The wide range of life on the reef provides a multitude of photographic opportunities. On several occasions, I repeated a dive site named Coral Gardens because the spot had so much to offer and each journey along the reef proved unique. As an added bonus, at the end of each dive, we were treated to nearly a dozen green sea turtles lounging among the shallow corals. On some of the dives, I set up my camera for super-macro to capture anemone shrimp and pigmy seahorses, while on others, I used a fisheye lens to photograph sea fans, coral-scapes and of course the turtles.
Anda also has large sandy areas with fantastic critter (muck) diving. The substrate is light in color, which provides a nice contrast for some inhabitants while making others harder to locate and photograph. This is where we found the blue-ringed octopus, and where mimic, wonderpus and coconut octopus have also been seen, in addition to a wide assortment of frogfish at different times of the year.
A few of the species I saw living along the sandy bottom included flying gurnard fish, longhorn cowfish, devil scorpionfish, dragon sea moths, mantis shrimp and Napoleon snake eels. Any foreign object sticking out of the sand, be it plant, animal or debris, soon becomes its own ecosystem, complete with critters that have adapted to blend in and/or imitate their host.
Some of the characters that I photographed in this category included the sea cucumber crab, dragon shrimp, Xenia soft coral crab, wire coral crab, Coleman shrimp and zebra crab. To find these photographic gems, it is important to know—or perhaps equally as importantly, to have a guide that knows—the environments in which they live. Otherwise, these animals are too well camouflaged and frequently too small to find simply by casually scanning the sea floor.
Surface interval activities
When a surface interval is required there are white sand beaches to explore or lounge chairs next to the pool, if sunbathing is more to your liking. Perhaps you prefer to nap in a hammock suspended from a shade tree, while listening to the waves gently lap against the shoreline. Combine any of the above activities with a world- famous mango smoothie and you have a perfect afternoon.
The mangoes in the Philippines are incredibly sweet and tasty. Perfect for a snack, a beverage or dipped in chocolate for dessert. Dried mangoes can even be brought home as gifts or for your own enjoyment while prolonging the holiday experience.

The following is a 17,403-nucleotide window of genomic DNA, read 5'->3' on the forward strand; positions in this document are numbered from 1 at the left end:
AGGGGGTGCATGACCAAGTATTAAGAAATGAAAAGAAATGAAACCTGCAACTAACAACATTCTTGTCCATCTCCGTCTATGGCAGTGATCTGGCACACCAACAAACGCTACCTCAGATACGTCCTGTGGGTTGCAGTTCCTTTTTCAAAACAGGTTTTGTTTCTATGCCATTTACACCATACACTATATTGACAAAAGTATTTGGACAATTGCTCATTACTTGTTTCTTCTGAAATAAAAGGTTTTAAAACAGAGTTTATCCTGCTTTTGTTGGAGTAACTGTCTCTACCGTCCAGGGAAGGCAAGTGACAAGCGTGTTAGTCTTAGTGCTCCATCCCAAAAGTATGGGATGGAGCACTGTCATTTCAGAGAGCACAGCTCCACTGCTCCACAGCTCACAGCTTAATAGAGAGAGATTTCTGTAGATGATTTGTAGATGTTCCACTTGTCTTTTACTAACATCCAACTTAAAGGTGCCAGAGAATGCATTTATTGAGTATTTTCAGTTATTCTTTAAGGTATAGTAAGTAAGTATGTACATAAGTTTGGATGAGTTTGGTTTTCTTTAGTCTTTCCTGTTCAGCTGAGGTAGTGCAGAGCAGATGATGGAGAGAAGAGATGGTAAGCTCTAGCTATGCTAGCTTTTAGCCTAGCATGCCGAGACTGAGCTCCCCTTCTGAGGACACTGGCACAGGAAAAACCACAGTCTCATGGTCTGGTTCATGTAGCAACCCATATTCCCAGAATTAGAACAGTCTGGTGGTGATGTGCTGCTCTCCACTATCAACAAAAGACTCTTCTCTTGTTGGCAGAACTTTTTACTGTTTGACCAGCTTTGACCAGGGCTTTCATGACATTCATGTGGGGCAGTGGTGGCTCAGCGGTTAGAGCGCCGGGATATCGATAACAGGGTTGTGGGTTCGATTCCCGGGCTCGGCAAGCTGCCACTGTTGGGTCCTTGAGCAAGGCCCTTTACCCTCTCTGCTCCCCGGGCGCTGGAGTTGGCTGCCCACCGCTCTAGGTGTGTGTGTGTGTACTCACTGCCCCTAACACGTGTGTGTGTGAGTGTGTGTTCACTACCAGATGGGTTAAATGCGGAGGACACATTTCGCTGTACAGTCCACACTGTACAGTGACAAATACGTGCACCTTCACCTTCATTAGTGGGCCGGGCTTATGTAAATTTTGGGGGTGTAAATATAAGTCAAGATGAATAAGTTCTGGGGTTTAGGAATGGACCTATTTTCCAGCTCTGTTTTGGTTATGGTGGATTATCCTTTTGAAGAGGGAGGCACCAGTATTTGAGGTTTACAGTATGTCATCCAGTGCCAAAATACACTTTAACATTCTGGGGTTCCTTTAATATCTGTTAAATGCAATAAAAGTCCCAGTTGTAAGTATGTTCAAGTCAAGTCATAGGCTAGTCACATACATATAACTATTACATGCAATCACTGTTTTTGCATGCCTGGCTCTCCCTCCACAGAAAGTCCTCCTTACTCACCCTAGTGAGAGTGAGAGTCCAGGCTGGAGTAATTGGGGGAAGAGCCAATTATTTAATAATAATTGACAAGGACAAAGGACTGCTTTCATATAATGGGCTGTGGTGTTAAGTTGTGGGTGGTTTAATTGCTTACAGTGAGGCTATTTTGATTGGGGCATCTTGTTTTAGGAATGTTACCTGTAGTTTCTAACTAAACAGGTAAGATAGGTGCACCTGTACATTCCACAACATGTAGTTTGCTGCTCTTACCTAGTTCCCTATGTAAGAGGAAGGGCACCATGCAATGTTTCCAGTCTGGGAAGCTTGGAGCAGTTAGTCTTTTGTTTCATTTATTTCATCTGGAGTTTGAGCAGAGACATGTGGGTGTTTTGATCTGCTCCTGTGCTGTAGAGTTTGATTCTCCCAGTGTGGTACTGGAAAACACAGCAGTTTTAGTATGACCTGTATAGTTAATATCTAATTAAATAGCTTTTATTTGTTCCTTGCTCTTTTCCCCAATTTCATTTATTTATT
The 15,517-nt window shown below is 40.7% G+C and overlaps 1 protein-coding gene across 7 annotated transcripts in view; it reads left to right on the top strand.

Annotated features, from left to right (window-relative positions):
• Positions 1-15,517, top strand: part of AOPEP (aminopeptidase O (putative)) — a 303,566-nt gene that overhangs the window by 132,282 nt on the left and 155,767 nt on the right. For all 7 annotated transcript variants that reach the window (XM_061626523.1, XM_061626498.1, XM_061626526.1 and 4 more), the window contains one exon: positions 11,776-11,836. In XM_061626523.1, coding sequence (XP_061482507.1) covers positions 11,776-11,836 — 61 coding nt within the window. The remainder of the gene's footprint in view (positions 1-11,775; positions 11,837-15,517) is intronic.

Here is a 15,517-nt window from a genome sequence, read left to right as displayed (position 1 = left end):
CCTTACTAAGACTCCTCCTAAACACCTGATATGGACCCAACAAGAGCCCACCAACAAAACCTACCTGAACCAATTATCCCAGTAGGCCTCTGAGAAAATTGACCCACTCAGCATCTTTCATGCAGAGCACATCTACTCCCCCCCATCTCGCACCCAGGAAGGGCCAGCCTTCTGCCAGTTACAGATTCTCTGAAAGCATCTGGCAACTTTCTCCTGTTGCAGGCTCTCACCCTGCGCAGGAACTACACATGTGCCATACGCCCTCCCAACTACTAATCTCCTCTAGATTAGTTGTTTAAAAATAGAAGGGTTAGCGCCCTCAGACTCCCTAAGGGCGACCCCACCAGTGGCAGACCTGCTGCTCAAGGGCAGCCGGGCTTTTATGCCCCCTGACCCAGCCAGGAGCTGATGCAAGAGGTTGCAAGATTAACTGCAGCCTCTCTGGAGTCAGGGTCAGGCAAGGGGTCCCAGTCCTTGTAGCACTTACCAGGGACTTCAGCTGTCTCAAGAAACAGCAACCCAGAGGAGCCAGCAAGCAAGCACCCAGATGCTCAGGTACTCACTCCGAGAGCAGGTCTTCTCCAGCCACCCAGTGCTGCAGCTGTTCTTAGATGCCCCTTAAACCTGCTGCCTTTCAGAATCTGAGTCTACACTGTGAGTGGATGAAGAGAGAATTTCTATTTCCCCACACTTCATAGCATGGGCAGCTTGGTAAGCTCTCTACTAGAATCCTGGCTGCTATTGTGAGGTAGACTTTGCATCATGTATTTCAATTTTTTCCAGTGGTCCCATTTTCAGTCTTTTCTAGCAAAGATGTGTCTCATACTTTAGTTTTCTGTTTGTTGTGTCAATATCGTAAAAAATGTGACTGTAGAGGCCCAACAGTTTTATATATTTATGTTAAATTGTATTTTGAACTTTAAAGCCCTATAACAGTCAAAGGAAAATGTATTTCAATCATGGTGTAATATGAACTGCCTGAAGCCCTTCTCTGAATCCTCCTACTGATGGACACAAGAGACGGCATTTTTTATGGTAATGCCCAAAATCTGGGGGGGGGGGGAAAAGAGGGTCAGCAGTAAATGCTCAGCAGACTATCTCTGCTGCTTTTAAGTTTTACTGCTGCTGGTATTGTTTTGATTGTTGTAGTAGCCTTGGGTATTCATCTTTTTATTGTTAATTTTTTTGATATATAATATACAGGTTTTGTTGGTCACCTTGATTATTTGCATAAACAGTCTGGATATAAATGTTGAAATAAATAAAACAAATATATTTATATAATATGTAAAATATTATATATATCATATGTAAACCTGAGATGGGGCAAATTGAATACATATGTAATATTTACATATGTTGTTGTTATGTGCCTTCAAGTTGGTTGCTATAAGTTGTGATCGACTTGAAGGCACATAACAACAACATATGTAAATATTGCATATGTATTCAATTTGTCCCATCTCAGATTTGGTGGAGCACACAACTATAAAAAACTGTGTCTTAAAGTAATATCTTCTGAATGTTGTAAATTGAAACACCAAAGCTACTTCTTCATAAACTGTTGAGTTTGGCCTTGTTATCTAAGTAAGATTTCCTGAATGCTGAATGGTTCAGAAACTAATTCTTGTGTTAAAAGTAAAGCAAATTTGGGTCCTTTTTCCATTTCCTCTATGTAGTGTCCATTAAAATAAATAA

Spa services are available if you feel the need to rejuvenate or get a massage. For those that do not want to leave the water, possible surface activities include snorkeling, kayaking and paddle boarding. Resorts can arrange nearby biking and hiking trips or even a riverboat cruise, as well as a visit into town for some local culture.
My personal favorite involved a recliner on the beach, watching the night sky, as giant fruit bats flew overhead in silhouette. With a wingspan of up to four feet, the bats are impressive sights, and the stars shine incredibly bright in this remote corner of the globe.
Sadly, all journeys must come to an end. When it is time to head home, I recommend taking a scenic tour across the islands interior to view the Chocolate Hills and the endemic Philippines tarsier.
Chocolate Hills. The Chocolate Hills are a National Geological Monument consisting of over 1,268 limestone and basalt domes ranging in height from 30 to 120m (98 to 390ft). The domes are covered only in grass, unlike the surrounding jungle, and the grass turns brown in the dry season, giving them the appearance of rows of chocolate kisses for which they are named. The hills are spread out over 50 sq km (20 sq mi) and can be viewed from several vantage points. Our climb up the stairs to the observation deck was well worth the effort, as this topography can only be seen a few places on earth.
Philippines tarsier sanctuary. Nearby to our Chocolate Hills overlook was a sanctuary for the Philippines tarsier, one of the world’s smallest primates. These nocturnal creatures are carnivorous and have huge eyes for hunting at night. During the day, they rest in the shade, holding onto branches with suction cup like fingers and toes. Full-grown, the tarsier is no bigger than a man’s fist and they are difficult to find in the foliage.
Docents watch over each animal, making sure guests do not hassle them with selfie sticks or flash photography. The sanctuary was established to help protect and preserve the tarsiers whose natural habitat is being lost to development and deforestation.
The Anda area of Bohol is a dive destination to which I hope to return again and again. Nowhere else in the Philippines have I found such variety in the underwater landscape and critter concentration, all just steps off the beach. I thoroughly enjoyed the diving, the remote seclusion, the first-rate service and relaxing atmosphere, as well as the endlessly friendly Filipino hospitality. If you are contemplating a trip to the Philippines, the Anda area deserves serious consideration. I think you will be glad you made the trip.
And remember: “Always dive with a smile and love your guide!” ■
The author would like to thank Amun Ini Beach Resort and Spa (amunini.com) for their incredible generosity as the gracious host on this adventure; Philippines Tourism (experiencephilippines.org) and EVA Air (evaair.com) for their assistance with transportation and flights; and lastly, Scubapro (scubapro.com) and Blue Abyss Photo (blueabyssphoto.com) for their assistance with underwater dive and photo gear.
Matthew Meier is a professional underwater photographer and travel writer based in San Diego, California. To see more of his work and to order photo prints, please visit: MatthewMeierPhoto.com.